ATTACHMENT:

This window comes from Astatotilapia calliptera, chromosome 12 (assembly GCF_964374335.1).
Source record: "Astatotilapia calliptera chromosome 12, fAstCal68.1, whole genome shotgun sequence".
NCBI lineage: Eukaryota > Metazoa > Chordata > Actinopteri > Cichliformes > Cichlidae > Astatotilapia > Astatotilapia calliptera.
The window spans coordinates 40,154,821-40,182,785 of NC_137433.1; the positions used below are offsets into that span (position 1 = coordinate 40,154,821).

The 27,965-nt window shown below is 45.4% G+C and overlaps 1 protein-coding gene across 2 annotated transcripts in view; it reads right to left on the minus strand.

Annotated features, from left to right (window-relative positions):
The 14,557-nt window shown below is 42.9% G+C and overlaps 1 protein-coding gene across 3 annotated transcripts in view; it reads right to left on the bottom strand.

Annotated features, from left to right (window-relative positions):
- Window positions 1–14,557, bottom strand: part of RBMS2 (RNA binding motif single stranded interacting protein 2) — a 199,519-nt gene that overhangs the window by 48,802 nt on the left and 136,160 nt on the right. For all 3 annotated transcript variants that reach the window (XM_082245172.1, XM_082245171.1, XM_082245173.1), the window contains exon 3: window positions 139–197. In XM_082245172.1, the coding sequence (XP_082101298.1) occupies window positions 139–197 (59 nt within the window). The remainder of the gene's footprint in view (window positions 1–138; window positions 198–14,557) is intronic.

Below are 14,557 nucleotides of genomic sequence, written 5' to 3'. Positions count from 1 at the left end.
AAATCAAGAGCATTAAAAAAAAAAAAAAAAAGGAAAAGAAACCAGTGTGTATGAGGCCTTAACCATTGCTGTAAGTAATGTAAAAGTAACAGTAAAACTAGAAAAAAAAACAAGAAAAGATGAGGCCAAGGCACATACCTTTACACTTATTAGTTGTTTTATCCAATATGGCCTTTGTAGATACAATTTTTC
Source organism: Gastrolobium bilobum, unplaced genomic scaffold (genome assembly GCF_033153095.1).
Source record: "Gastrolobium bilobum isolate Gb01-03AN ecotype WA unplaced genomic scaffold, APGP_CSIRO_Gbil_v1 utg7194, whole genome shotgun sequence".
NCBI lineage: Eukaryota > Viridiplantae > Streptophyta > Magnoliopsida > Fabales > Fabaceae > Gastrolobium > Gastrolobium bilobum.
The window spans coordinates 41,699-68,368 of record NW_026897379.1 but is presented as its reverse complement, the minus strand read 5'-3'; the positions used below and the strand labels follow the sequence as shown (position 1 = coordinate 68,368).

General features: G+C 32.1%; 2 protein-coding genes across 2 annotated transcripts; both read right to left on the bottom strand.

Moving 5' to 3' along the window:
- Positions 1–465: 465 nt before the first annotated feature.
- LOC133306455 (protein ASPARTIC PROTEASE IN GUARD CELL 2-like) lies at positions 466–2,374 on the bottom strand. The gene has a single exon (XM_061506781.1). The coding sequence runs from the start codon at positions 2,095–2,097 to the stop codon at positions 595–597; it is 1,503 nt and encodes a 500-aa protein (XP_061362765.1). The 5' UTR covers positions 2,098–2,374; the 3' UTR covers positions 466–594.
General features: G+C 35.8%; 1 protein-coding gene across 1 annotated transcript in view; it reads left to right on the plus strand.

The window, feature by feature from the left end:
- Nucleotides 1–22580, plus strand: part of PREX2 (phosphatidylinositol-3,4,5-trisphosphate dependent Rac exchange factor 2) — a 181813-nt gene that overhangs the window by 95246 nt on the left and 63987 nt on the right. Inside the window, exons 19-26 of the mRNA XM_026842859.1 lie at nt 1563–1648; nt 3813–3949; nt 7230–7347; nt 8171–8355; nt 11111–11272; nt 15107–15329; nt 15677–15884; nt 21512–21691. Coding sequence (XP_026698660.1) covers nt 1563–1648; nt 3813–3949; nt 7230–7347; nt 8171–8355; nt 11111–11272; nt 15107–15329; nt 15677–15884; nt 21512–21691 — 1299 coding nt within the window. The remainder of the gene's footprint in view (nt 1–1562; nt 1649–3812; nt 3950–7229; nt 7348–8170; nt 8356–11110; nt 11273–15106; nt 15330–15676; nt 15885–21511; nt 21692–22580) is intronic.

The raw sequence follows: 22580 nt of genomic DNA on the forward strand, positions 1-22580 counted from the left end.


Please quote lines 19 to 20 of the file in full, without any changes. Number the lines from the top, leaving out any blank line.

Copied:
- LOC133306455 (protein ASPARTIC PROTEASE IN GUARD CELL 2-like) lies at positions 466–2,374 on the bottom strand. The gene has a single exon (XM_061506781.1). The coding sequence runs from the start codon at positions 2,095–2,097 to the stop codon at positions 595–597; it is 1,503 nt and encodes a 500-aa protein (XP_061362765.1). The 5' UTR covers positions 2,098–2,374; the 3' UTR covers positions 466–594.
General features: G+C 35.8%; 1 protein-coding gene across 1 annotated transcript in view; it reads left to right on the plus strand.